Everything is not the same for applications and data, so why treat everything the same for cloud cyber security and data protection? This question was the primary driver of a recent webinar hosted by Quest, titled Best Practices for Using the cloud for Backup, Disaster Recovery, and Long-Term Retention. The discussion was led by Technology Strategist and Senior Product Consultant at Quest Software, Adrian Moir, who highlighted trends, techniques, and best practices to optimize cloud object storage for backup disaster recovery and long-term data retention.
For many agencies and government organizations, the top questions that they will ask when determining the best cloud storage platform for their data are how many years can the data be backed up, and how much data can be stored? However, according to Moir, the question that should really be asked is how long will it take to recover data in the event of a cyberattack? “How you want to recover data really should be driving how you protect, backup, and move your data to where you need it to be,” said Moir.
In addition to storage space, most organizations view all their data from the same lens, ultimately resulting in a waste of storage. Moir continued, “If you treat everything the same, you will have a huge amount of data. If you decide you want to put it in cloud, it’s ineffective, it’s expensive, its’s wasteful, it will take you an awful long time to sort it out for restore and the only benefit you have is to tell management, Well I’ve got everything.”
Moir said that instead there are four best practices that federal IT organizations must ingrain into their data storage plans. Each bringing an added layer of certainty that, when an attack happens, they will not be caught flat-footed. The first, is to differentiate data based on importance.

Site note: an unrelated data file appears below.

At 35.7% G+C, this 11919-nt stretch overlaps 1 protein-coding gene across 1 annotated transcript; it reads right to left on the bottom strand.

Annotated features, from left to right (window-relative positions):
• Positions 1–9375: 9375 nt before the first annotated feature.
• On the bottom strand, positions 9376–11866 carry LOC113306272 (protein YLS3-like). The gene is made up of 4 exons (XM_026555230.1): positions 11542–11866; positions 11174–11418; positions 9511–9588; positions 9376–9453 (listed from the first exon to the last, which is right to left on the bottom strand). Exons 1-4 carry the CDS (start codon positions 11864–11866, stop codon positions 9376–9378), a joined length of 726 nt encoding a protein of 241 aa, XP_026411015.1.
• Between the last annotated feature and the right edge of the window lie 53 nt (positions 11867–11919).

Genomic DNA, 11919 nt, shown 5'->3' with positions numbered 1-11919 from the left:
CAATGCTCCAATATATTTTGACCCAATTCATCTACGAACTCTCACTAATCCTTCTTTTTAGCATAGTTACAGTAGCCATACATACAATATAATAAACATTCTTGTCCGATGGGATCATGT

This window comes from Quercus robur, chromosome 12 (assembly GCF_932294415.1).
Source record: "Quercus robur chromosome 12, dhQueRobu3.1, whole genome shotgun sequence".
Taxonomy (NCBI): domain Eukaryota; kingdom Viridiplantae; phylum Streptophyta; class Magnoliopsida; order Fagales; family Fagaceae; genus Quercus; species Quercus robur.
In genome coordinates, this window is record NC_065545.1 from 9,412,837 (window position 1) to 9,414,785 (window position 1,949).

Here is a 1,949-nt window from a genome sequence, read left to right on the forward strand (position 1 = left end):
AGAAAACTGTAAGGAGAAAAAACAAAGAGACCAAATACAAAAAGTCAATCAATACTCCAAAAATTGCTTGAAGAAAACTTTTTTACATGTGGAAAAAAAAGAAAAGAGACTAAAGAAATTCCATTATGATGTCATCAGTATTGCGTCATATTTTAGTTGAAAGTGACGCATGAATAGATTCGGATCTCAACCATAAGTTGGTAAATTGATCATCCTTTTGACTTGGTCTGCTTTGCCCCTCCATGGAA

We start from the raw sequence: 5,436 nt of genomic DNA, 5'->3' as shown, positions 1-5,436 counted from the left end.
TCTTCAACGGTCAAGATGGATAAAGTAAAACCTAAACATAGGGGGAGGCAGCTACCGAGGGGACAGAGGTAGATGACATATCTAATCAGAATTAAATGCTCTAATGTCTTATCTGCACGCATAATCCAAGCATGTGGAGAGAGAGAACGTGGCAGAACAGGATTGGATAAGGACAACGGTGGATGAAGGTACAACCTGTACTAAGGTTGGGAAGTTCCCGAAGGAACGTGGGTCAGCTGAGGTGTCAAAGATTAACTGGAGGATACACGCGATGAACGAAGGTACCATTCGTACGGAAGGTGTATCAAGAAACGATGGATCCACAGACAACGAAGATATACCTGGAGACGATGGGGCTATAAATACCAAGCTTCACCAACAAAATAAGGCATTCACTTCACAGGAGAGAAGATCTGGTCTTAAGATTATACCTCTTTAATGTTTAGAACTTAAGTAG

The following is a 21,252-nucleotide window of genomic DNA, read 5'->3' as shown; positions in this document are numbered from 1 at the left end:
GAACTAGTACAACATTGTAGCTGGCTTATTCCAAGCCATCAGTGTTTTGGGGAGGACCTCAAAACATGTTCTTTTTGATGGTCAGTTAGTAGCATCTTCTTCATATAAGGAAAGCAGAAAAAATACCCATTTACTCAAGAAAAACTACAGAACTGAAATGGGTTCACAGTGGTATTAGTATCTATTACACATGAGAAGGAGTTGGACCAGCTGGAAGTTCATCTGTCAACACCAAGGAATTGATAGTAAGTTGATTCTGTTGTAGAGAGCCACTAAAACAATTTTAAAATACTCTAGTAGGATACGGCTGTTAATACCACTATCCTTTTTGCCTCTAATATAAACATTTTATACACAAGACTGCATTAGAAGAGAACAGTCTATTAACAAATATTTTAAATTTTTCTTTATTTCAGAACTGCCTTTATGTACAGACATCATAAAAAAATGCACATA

To maximize cloud cybersecurity and storage space, Moir emphasizes being smart about your data by recognizing what you have and how it aligns with your organization’s operation. “Stop spending time and effort on things that don’t matter when you are recovering. When recovering, you really need to know which bits are operation-critical. When your agency or organization goes down, what stops you from making money? That is the critical piece,” said Moir. Some companies want to recover all data but don’t have the budget. However, Moir noted that by understanding what your operation-critical data is, you can maximize your cloud storage appropriately.
Understanding how your data is being used, is essentially how you will maximize your storage. “The usage of the data is very important,” said Moir. As you identify which data to store, ask yourself the following:
- Is this operation-critical data?
- Is this average data?
- Is this static data?
Moir continued, “When identifying operation-critical data, determine what you can afford to wait for. This helps you identify what you need to recover first, which helps build your disaster recovery plan and allows you to determine your priorities for a more intelligent plan.”
Be smart with data on the cloud
Once you have confirmed the operation-critical data that you would like to recover, you must now determine your cloud’s size, speed, and connection. As you select the best cloud for your agency or organization, the smartest step you can take is to identify how to protect and preserve your data.